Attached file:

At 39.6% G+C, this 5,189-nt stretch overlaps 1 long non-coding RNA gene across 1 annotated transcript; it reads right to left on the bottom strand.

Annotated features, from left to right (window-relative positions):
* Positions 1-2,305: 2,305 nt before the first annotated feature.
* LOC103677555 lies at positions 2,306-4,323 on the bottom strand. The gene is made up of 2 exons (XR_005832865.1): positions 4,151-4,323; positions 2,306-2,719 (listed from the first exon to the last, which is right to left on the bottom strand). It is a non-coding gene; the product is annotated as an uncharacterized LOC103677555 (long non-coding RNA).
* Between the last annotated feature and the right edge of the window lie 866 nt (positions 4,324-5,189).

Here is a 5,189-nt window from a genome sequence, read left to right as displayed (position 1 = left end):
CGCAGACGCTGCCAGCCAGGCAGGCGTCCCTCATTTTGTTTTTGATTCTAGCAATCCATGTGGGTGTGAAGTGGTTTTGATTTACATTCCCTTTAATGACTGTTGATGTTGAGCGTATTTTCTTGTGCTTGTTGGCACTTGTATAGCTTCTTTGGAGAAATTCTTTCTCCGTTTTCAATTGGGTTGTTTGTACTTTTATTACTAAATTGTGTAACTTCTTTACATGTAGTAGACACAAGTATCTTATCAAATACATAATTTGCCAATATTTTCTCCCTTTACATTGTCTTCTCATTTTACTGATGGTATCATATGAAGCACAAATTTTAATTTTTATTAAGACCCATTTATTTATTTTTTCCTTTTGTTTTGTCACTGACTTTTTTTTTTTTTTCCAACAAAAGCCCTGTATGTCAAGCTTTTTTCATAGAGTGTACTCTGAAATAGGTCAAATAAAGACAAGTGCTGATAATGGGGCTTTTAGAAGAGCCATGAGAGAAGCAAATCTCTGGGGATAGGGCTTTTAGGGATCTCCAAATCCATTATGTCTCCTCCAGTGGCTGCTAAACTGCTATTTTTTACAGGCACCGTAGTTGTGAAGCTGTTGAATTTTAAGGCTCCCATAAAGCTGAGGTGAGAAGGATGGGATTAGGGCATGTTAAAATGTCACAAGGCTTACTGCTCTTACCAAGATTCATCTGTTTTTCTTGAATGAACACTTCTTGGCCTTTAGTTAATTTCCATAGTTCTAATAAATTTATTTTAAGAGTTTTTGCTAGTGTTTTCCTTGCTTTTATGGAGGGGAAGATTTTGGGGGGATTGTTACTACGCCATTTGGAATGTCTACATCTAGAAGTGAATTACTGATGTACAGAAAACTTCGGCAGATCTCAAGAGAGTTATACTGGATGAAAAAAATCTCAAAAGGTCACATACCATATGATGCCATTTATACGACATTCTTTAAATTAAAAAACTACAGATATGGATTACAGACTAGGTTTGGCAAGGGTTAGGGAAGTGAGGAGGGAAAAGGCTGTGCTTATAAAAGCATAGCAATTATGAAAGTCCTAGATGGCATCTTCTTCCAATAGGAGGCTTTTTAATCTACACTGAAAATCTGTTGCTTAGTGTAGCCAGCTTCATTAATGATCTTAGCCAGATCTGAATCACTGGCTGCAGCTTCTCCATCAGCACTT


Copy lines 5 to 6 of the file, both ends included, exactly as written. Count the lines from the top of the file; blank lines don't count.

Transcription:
* Between the last annotated feature and the right edge of the window lie 866 nt (positions 4,324-5,189).

Here is a 5,189-nt window from a genome sequence, read left to right as displayed (position 1 = left end):